Once my partner and I decided to pay off my student loan debt, the balance had reached $78,000. We all make mistakes. But I made some pretty big student loan mistakes that caused my student loan debt burden to be heavier than it needed to be.
The vast majority of Americans who attend college will take on student loans. If that’s you, then hopefully you can avoid these student loan mistakes and keep your student loan balance down.
Student Loan Mistake #1
I did not save for college.
Not one single dime. I had been working since I was 12 years old. I managed to save enough to buy a car and pay for my insurance but never had the forethought to plan for college. To be fair, I was getting free college classes at 15, and paying for the books and fees associated with this.
It’s the dream that parents help with this. That was not my reality and I knew it. I don’t believe in beating my teenage self up for not saving, but I will say to other teenagers out there- SAVE. Even if you have some financial help, putting away money every paycheck would have drastically reduced the severity of my student loan mistakes and debt.
Student Loan Mistake #2
I counted on financial aid that I wouldn’t have to pay back.
I thought we were poor. Like really poor. We couldn’t afford new clothes and shopped at the Grocery Outlet. We lived out in the country in a trailer home. Most importantly, my parents always talked about not having money. It was a tumultuous subject that made me believe I had a chance of getting some good financial aid. The kind of financial aid you didn’t need to pay back.
When I completed my Free Application for Federal Student Aid (FAFSA) I was shocked to find out I did not qualify for any kind of grant. I was even more shocked to see my parents tax returns and find out at 18 that we were not poor after all. My school offered all student loans and a few school scholarships (for good grades). This didn’t cover tuition and I would be short. Meaning I was taking out all student loans and working a few jobs in school.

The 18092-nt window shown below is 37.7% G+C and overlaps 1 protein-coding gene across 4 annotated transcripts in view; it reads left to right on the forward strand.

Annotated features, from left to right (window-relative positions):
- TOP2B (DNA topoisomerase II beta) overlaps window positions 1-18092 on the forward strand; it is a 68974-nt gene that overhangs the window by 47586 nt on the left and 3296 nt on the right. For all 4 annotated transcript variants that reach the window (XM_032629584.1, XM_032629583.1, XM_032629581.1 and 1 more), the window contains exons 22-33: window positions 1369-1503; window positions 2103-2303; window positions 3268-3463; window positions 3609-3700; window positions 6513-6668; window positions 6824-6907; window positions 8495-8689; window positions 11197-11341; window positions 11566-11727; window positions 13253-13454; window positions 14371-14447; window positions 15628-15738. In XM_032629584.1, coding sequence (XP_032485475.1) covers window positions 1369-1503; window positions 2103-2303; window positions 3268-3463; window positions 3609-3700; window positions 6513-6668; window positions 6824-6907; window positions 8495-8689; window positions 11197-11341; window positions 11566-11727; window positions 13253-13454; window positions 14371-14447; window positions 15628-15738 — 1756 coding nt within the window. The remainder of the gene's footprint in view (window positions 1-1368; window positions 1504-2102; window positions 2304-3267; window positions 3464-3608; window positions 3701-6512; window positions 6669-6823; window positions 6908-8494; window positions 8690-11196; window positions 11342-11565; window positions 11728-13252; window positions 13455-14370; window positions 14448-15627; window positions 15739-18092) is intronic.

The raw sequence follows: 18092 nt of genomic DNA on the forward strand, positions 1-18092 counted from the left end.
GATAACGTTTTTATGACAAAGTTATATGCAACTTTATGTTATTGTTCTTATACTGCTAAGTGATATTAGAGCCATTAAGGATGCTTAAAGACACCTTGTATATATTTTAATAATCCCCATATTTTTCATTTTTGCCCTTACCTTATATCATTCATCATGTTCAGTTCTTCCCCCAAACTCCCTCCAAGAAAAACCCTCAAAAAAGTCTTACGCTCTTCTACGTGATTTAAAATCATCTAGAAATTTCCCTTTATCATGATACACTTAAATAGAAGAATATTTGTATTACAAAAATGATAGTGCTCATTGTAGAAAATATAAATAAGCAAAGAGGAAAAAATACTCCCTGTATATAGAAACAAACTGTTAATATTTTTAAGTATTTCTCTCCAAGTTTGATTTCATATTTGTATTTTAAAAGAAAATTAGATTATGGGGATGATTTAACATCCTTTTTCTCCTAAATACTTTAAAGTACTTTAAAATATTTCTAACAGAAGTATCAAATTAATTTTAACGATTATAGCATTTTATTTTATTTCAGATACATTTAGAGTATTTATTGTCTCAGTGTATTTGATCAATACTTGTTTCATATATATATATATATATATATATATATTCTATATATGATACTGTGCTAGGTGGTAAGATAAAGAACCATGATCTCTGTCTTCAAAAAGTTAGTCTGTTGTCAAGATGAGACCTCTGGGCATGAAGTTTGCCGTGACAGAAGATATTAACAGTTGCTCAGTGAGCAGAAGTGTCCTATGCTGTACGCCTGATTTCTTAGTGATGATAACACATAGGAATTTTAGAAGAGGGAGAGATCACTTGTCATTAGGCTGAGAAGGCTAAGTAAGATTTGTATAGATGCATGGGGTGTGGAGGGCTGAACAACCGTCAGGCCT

Student Loan Mistake #3
I did not pay interest while in school.
For my undergrad program I was offered two types of student loans:
- Subsidized Stafford Loans
- Unsubsidized Stafford Loans
The subsidized student loans are the best ones to accept because the interest is paid by the government while you’re enrolled in school. These loans are also given out based on financial need. Due to my parents high income I was eligible for these late on in school once I was no longer listed as their dependent on taxes. Therefore the majority of my loans were Unsubsidized for undergrad.
In grad school, I took out Direct PLUS loans and more Unsubsidized student loans. The unpaid interest on these loans capitalized when I graduated. This means my total student loan principal increased and I was then paying interest on interest. If I could go back, I would have tried to budget accordingly for the interest that was collecting on my student loans and paid it off before it capitalized.
I thought I could teach forever.
I was counting on the Public Service Loan Forgiveness program as my way to pay off student loan debt. It was a solid plan. However, I quickly realized I would not be able to teach or work in a not-for-profit for 10 years. Once I knew this, I should have kicked into gear a student loan debt pay off plan.